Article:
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French retailer Carrefour rattles market with new push to lock out competition from prime locations in Nairobi

By Otiato Guguyu | December 6th 2017
Carrefour’s Store Manager at Thika Road Mall, Jean Yves Genies, (left) helps pack a customer’s shopping at the till. [David Njaaga, Standard]

French retailer Carrefour has rattled the market with a new push to lock out competition from prime locations in Nairobi.

The retailer, run by franchise holder Majid Al Futtaim Holding, now wants to stop rivals from gaining tenancy at the Hub Karen, where it has an outlet, after making a similar application to the Competition Authority of Kenya (CAK) for the upmarket Two Rivers Mall.

Carrefour, which shares space with Chandarana Supermarkets at Two Rivers, first applied for exclusivity from peripheral businesses in malls in March last year.

In a notice published in Friday’s edition of the Kenya Gazette, Carrefour has sought the nod from the competition watchdog to bar the entry of any new food outlet in the malls for the next 19 years or any other supermarket or hypermarkets for six years.

The application, if approved, would keep at bay other local supermarket chains that may be eyeing space in the high-end shopping complexes.

It would also lock out other businesses, including butcheries, green grocers, and fruit vendors from the malls.

But CAK yesterday gave the strongest indication that it may not approve the request, although it can still make an exemption under the law.

“The aforementioned clauses are in contravention of sections of the Competition Act unless an exemption is granted under section 25(1), hence the application,” said CAK Director-General Kariuki Wang’ombe.

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Carrefour has been on an aggressive expansion drive, having recently snapped up space vacated by troubled retailer Nakumatt at the Thika Road Mall (TRM) and The Junction Mall.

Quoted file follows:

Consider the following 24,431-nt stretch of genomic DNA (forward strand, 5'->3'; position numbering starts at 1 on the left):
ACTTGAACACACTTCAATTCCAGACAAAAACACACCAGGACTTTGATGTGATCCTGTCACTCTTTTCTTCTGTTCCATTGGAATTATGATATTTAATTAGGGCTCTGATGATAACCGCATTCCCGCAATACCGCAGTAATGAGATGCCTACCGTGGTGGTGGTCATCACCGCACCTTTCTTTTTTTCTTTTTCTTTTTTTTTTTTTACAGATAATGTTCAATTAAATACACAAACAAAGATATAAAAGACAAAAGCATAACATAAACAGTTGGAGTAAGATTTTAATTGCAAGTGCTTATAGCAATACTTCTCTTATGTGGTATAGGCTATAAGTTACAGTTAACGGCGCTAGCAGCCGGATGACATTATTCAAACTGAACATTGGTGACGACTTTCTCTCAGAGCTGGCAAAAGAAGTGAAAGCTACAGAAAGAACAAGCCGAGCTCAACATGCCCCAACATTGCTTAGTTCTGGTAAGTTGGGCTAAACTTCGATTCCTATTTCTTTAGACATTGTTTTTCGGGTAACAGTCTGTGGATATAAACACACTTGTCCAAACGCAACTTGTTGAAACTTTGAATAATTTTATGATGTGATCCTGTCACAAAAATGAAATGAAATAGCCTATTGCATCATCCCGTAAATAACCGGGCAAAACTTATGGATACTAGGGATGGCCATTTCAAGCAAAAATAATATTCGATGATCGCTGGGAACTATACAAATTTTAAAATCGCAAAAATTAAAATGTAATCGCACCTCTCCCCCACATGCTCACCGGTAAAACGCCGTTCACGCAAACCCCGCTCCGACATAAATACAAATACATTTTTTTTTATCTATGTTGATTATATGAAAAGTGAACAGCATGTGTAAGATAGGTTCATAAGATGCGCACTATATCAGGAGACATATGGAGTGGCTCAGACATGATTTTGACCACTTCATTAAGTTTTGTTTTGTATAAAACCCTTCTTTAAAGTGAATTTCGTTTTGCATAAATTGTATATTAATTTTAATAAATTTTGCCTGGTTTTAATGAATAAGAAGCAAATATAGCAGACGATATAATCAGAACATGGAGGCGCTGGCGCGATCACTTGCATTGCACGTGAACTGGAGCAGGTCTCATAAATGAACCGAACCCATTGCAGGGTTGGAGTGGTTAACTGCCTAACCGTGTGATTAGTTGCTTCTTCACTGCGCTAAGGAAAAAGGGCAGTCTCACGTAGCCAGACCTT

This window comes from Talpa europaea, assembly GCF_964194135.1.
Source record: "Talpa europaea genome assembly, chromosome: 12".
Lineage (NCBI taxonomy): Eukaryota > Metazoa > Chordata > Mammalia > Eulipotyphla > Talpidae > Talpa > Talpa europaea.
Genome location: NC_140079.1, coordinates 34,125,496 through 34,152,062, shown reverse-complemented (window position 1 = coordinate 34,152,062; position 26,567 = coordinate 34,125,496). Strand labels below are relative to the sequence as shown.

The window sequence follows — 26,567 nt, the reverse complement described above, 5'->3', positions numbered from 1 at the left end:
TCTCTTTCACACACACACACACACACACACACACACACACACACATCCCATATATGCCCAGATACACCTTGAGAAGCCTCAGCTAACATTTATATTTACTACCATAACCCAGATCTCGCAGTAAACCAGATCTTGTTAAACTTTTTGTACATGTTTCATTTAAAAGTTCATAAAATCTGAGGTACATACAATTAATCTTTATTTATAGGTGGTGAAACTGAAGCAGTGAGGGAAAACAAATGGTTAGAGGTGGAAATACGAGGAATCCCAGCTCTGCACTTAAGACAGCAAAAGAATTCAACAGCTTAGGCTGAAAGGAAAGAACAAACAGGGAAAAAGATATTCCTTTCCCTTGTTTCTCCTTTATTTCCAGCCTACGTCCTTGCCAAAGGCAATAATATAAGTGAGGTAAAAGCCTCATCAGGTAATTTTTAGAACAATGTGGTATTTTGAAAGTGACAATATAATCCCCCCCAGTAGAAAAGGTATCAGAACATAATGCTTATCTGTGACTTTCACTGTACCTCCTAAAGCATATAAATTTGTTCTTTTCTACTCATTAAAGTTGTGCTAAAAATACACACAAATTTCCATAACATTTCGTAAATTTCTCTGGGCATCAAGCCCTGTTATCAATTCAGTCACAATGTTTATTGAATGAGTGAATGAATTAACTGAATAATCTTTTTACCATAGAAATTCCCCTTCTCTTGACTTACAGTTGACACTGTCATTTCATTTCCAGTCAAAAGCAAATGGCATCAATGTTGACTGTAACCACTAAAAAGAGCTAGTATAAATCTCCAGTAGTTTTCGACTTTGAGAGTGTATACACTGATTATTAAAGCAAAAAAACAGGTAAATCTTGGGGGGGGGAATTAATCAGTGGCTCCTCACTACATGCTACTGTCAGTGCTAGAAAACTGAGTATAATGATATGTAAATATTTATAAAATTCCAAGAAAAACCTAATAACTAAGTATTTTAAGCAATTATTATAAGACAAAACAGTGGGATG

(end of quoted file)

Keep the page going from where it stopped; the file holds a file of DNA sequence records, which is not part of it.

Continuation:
Karen Waterfront, which recently signed up the Game Stores as its anchor tenant, said it did not approve of monopolisation of the retail market.

“We believe careful evaluation of tenancy mix ensures that all retailers thrive in the new mall, which ultimately benefits the landlord,” said the mall’s development manager, Freda Rutere-Mbugua.

Carrefour has also stirred up controversy among local suppliers over its stringent contract award system that has locked out most of them.

Through its standard contract in the US and Europe, the retailer charges extra fees known as pay-to-stay and listing fees, which are used to gauge a supplier’s seriousness.

The money also acts as security to the supermarket in case a supplier’s product fails to sell.

The Kenya Association of Suppliers has been battling the requirement that all suppliers pay a non-refundable Sh1.4 million fee and commit to paying monthly rebates to do business with the retailer.

Local suppliers have found the going tough as international retailers shy away from local products.

If CAK approves Carrefour’s request, suppliers will be forced to seek for alternative outlets for their products.

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